• In extreme cases, a heavily stuck shed may require you to soak the snake. It is an extreme measure, but the best way to remove the stuck shed and re-hydrate your snake. In such cases, poor husbandry and dehydration are the main culprits. Using a locking container with breathing holes, put in enough warm water to come up slightly on the sides of the container. Place the snake inside, and the room should be warm too. This process is stressful for your snake so keep a close eye on them. After about 30 minutes, check to see if the stuck skin has started to loosen. Gently use a damp cloth to see if the skin comes off easily. Do not forcefully remove the skin as you cause damage. Repeat the soaking process several times to remove all the unstuck skin.
  • Stuck eye caps could be the result of poor husbandry, dehydration, injury, or parasites. It is best to consult a vet because if left untreated, it may lead to blindness or loss of an eye. A good way to handle stuck eye caps is also to soak your snake in warm water for about 30 minutes, then gently rub against the eye with a wet q-tip. Do this for a few days, with the humidity levels in the terrarium increased, and ensure there is fresh water available.

FAQs about Ball python skin and scales

Why does my ball python have loose skin?

When your ball python’s loose skin is accompanied by a dull look, it may indicate that they are about to go into shed. However, if your ball python’s skin is overly loose or wrinkled, it may be a sign of dehydration.

If you observe any of the symptoms, you should re-hydrate your ball python immediately.

Why does my ball python have fluid under the skin?

Fluid under your ball pythons skin is an indication that your snake has blisters. The blisters could be a result of a burn from an overheating lamp, under tank heat, excessive humidity, or inadequate substrate. Eventually, the blisters may rupture and form an open wound that could allow in bacteria, thereby exacerbating the problem.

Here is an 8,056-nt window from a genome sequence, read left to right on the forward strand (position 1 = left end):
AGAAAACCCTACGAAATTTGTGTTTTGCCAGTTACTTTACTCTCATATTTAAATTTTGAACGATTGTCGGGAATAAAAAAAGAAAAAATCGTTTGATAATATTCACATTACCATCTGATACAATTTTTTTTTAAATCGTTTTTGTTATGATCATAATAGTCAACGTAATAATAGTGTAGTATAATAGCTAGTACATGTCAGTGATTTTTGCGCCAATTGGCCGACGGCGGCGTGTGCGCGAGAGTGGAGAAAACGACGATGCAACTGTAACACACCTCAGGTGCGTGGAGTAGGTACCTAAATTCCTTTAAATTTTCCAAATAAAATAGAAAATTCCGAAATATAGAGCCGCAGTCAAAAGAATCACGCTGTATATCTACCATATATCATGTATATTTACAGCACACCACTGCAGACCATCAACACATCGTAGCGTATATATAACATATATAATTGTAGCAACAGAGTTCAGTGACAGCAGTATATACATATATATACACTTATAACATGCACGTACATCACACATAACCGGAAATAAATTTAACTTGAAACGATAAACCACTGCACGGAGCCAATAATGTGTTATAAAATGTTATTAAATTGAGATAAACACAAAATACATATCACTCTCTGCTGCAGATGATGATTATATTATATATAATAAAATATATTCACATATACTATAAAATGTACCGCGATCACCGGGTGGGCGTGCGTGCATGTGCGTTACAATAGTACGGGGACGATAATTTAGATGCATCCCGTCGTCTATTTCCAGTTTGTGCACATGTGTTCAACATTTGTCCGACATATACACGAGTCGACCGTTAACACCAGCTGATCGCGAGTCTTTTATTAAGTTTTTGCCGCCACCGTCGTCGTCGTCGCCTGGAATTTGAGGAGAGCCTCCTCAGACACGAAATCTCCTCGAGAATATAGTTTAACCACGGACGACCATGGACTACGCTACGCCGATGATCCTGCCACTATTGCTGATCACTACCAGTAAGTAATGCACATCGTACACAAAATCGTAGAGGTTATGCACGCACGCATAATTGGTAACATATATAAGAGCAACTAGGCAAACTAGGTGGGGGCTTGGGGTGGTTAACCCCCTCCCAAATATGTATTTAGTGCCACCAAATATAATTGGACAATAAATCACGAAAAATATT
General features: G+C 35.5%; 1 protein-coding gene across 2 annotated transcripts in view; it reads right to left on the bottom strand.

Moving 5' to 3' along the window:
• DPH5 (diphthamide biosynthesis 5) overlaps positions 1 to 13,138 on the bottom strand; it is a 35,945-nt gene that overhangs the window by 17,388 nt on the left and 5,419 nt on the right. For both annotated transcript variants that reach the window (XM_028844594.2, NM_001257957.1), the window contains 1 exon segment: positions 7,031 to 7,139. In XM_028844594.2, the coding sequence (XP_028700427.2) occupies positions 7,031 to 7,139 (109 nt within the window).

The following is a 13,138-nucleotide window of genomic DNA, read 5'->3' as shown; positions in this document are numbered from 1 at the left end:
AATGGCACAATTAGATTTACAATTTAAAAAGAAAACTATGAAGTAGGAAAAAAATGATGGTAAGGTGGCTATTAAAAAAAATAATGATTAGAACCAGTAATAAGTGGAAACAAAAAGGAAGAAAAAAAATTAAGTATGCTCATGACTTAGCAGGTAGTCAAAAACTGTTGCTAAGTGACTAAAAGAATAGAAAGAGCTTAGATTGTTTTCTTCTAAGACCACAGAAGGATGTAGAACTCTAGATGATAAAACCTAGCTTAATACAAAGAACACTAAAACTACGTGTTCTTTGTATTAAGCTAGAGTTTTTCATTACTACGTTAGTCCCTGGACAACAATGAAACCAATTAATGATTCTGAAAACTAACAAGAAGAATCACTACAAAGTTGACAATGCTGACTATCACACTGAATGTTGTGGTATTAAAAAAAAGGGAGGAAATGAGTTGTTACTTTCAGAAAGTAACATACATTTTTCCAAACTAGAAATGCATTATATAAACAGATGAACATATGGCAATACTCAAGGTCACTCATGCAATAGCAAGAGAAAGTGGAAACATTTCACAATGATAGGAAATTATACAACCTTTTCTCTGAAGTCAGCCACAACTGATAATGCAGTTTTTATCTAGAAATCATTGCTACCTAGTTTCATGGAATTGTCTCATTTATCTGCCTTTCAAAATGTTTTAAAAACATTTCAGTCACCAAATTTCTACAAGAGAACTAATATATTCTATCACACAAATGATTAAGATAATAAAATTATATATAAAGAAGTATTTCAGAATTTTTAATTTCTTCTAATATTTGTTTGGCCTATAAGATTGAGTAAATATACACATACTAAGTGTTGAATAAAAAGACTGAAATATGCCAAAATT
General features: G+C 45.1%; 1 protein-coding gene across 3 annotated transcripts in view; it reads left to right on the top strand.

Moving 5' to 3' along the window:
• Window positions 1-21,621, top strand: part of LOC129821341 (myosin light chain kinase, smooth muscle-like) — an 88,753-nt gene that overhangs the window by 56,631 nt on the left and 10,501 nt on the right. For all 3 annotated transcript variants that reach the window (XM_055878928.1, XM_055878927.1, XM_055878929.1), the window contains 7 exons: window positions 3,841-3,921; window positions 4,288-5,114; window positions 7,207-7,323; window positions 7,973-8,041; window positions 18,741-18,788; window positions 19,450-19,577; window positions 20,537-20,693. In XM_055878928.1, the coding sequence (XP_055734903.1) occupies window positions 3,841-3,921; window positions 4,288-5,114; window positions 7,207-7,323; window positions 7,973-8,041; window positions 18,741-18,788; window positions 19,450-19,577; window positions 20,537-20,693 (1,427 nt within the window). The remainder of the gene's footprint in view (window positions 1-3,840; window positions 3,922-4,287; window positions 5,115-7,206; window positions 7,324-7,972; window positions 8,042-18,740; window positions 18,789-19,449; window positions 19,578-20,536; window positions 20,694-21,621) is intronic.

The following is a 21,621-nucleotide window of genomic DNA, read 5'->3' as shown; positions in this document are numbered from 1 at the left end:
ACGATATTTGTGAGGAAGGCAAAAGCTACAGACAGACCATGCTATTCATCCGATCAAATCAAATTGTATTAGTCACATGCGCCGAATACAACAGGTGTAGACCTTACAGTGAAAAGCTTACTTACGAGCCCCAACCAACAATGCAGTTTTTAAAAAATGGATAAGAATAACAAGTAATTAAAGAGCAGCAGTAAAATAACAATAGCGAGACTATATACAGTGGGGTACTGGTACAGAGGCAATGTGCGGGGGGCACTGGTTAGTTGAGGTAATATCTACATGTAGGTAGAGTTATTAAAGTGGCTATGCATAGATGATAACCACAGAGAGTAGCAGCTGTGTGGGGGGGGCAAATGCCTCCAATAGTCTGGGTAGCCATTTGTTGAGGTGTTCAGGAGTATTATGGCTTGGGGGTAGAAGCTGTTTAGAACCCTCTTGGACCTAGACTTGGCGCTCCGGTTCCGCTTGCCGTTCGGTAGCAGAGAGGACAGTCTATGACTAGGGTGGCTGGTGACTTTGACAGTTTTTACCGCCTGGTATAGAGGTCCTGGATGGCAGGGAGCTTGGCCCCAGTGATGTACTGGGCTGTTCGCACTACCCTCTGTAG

It is advisable to take your snake immediately to a veterinarian for a check-up. After determining the extent of the issue, your vet will prescribe the best course of treatment.

Why does my ball python’s skin look pale?

As your ball python prepares to shed, their skin will turn to a bluish-white hue that often appears pale. It is best to start preparing for the shedding process by ensuring the humidity levels are favorably high. Some owners prefer transferring their snakes to a moist shedding box.

My ball python has some lifted scales. What could be the problem?

A ball python’s scales may be lifted for varied reasons. One of the reasons could be that the enclosure or the hides are too small, causing your snake to fold up too tightly, raising the scales. Your snake’s scales may also appear bent due to abrasion against their hide and the top of their enclosure when trying to find a way out or plain curiosity. It could also be natural wear and tear that results from climbing and movement patterns. 

It is essential to ensure the conditions in the cage are optimal.

My ball python is missing some scales. Should I be alarmed?

Missing scales on the head or body of your ball python is a normal phenomenon, and you shouldn’t worry about them too much. The scales may have come off during shedding with the old skin. As long as you keep your snake healthy and clean, they should grow back in a few weeks. If the area around the missing scales looks a little red or blotchy, use a betadine solution on a Q-tip to apply. When your snake is shedding next, increase the temperatures to 75% and mist the cage twice a day.

What are subcaudal scales on a ball python?

Subcaudal scales are enlarged scales on the underside of the tail. They are observed right after the anal scale. They may appear divided in pairs.

Why does my ball python have greenish or brown scales?

Discolored scales such as green scales are an early sign of scale rot. It often affects the ventral scales that are right above the cloacal. You need to closely examine your snake’s scales for the next few days to ascertain if it is an infection and follow the steps we discussed earlier on how to handle scale rot.

Early detection and treatment are important in controlling your ball python’s skin and scale issues. Regular handling helps you notice irregularities on your snake’s skin and scales that can be handled immediately to avoid the detriment of your pet’s health. Whenever you are unsure of your snake’s ailment but notice an irregularity, contact your vet immediately.